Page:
Palo Alto Housing Sales: A lull in the recovery

After three quarters of steady recovery from a grim 2009, the end of 2010 saw a dip in both average and median prices in Palo Alto. Responding to buyers’ reluctance to pay prices that had risen above first quarter 2010 numbers, many sellers pulled their homes off the market, choosing to wait for better days. We anticipate a return of these sellers to the market in the spring, setting off another game of chicken between buyers who want 2009 prices and sellers who have shown an appetite to wait for more.

We analyze the individual neighborhood numbers with the proviso that many of these neighborhood statistics are built on small sample sets and should be read as indicators and not gospel.

Continuing its recovery from steep declines in early 2010, Barron Park saw incredible jumps in average and median prices. Inventory dropped while sales held steady. Fourth quarter sales were nearly double 2009 numbers.

The neighborhood continued its trend upward, as median prices jumped up almost 16%. In contrast to other areas, the higher end of the neighborhood seems to be moving fairly well.

A sharp drop in average prices shows a slow-down in the upper end of the Community Center market. Much of this drop is due to lack of inventory in that price point.

Dramatic average and median price drops from the previous quarter reflect the pull back of sales at the higher end of the price point. The market under $2,500,000 remains robust, but supply crept up late in the quarter as buyers waited out the holidays.

While below prices a year ago, the downtown market actually saw a jump up from 2010 third quarter prices, as buyers saw value and started to jump in. Inventory has returned to more normal levels after a glut in 2009.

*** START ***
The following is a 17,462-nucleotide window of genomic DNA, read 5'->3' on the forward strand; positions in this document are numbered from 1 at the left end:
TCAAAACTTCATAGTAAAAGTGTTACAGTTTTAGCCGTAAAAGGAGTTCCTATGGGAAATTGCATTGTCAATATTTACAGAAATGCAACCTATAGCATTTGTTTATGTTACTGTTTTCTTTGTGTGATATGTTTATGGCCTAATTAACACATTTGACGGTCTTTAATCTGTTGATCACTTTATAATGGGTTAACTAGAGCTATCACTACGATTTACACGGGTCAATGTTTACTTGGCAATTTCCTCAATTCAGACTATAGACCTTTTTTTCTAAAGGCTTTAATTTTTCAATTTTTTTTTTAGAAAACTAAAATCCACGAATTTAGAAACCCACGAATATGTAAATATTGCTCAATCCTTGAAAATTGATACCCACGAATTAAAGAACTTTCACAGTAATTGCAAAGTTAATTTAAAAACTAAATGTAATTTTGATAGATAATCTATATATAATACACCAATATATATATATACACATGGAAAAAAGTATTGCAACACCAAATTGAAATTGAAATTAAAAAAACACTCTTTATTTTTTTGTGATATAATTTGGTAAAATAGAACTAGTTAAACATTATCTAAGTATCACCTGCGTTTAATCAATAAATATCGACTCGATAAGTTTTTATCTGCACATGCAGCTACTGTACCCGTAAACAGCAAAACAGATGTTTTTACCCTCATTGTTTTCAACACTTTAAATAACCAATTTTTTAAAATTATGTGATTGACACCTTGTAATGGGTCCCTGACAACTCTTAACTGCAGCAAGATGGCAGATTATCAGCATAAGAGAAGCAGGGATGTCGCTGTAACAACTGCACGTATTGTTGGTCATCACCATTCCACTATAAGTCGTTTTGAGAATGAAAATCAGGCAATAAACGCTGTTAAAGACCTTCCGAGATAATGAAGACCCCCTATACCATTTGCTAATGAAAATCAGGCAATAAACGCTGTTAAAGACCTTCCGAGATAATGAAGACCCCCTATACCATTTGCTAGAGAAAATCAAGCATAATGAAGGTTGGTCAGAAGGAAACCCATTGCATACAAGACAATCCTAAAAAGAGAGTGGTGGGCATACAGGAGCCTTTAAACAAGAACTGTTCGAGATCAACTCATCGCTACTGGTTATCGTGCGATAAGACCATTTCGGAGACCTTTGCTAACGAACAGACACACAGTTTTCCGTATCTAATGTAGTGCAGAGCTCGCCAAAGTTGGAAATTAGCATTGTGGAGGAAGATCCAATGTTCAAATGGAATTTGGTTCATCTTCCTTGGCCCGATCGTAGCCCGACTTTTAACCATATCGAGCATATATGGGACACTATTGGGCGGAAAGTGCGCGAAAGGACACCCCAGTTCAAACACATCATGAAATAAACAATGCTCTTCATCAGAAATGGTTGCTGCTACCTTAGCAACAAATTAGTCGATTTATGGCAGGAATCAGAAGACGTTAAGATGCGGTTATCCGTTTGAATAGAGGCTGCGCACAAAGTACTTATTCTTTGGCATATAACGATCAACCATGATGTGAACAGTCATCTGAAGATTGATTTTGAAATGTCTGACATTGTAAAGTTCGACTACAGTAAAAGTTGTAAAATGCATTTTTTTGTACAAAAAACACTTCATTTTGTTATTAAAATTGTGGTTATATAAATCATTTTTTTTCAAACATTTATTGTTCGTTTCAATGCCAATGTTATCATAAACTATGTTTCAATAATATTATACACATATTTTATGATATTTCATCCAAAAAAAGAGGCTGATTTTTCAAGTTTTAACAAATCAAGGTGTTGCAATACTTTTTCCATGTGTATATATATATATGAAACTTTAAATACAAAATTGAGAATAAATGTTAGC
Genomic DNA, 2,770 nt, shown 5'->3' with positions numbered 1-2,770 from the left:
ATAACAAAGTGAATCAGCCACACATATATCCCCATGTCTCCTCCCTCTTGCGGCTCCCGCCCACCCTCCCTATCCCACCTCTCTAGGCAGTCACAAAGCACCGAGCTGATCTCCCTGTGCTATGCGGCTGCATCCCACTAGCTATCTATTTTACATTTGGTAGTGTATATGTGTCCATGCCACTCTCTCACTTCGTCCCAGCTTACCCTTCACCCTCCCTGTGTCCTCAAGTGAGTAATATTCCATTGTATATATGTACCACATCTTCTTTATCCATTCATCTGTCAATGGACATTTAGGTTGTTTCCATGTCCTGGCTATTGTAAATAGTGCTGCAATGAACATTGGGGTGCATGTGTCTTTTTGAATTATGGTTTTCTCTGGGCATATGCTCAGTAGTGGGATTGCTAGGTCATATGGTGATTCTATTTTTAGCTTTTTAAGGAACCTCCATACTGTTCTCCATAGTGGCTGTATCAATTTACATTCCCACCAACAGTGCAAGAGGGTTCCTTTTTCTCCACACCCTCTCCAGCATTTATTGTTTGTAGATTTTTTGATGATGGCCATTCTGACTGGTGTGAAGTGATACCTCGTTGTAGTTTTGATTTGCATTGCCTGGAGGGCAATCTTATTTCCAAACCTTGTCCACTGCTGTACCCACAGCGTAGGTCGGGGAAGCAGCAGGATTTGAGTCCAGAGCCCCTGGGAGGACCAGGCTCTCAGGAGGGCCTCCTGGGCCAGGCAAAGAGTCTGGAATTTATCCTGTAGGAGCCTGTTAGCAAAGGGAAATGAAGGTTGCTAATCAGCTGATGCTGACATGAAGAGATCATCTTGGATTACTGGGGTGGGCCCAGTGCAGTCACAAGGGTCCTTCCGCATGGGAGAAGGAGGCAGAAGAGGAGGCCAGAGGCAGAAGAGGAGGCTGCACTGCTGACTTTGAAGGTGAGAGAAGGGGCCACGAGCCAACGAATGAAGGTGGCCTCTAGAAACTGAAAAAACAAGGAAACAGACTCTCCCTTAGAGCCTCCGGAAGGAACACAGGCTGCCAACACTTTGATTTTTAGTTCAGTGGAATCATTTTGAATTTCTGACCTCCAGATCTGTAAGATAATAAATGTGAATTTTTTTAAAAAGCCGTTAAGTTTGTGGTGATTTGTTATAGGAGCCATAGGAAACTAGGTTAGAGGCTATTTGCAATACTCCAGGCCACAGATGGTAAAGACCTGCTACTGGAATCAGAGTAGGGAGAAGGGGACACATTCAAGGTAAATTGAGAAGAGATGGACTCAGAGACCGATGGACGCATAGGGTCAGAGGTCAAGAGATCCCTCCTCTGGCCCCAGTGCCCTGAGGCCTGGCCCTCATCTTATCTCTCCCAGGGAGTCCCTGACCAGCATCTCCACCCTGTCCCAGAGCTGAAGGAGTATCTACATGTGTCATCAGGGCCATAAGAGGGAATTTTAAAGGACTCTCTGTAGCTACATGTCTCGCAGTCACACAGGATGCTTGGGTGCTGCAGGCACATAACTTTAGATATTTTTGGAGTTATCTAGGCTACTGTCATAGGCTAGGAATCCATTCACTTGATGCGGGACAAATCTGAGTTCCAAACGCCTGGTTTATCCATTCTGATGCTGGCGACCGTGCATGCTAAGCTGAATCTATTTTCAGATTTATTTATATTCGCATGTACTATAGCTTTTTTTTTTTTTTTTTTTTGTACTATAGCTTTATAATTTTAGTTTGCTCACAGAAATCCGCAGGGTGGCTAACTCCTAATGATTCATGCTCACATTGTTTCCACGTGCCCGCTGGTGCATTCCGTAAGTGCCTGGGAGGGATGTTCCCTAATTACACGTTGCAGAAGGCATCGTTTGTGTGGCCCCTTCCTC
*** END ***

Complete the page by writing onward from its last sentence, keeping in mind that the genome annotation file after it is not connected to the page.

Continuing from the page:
Another neighborhood that benefited from strength at the lower end of the Palo Alto pricepoint. Green Acres saw increases in sales prices during a typically sleepy time of year. Inventory remains on the high side, but demand seems to be sufficient for these higher numbers.

Modest decreases in pricing is probably more attributable to fourth quarter slowdowns than a declining market. Midtown enjoyed a strong 2010, with prices appreciably higher than 2009 numbers. Inventory remained low in comparison to 2009 numbers.

Palo Alto’s priciest neighborhood remained in the doldrums, as the higher end price point continues to be stagnant. Median list prices are, on average, $325,000 over median sales prices, showing a disparity between what sellers and buyers think houses are worth.

The bleeding appears to have stopped, as Palo Alto Hills saw some sale prices off the early 2010 lows. Numbers are tough to believe in this low volume neighborhood, but our gut says there is value here. Some rural buyers are starting to wake up to the appeal of Palo Alto Hills.

Professorville remains one of the best performing neighborhoods in Palo Alto. A broad demographic of young professionals, empty nesters, and families keeps prices steady and inventory low.

South Palo Alto remains the steady performer it always is, with steady prices and sales. Supply remains consistent with demand. Well-priced homes don’t stay on the market very long.

A dip in prices seems to be caused by a jump in the number of sales, as sellers decided together that it was time to get out. By and large, prices remain steady for 2010 and inventory numbers seem stable.

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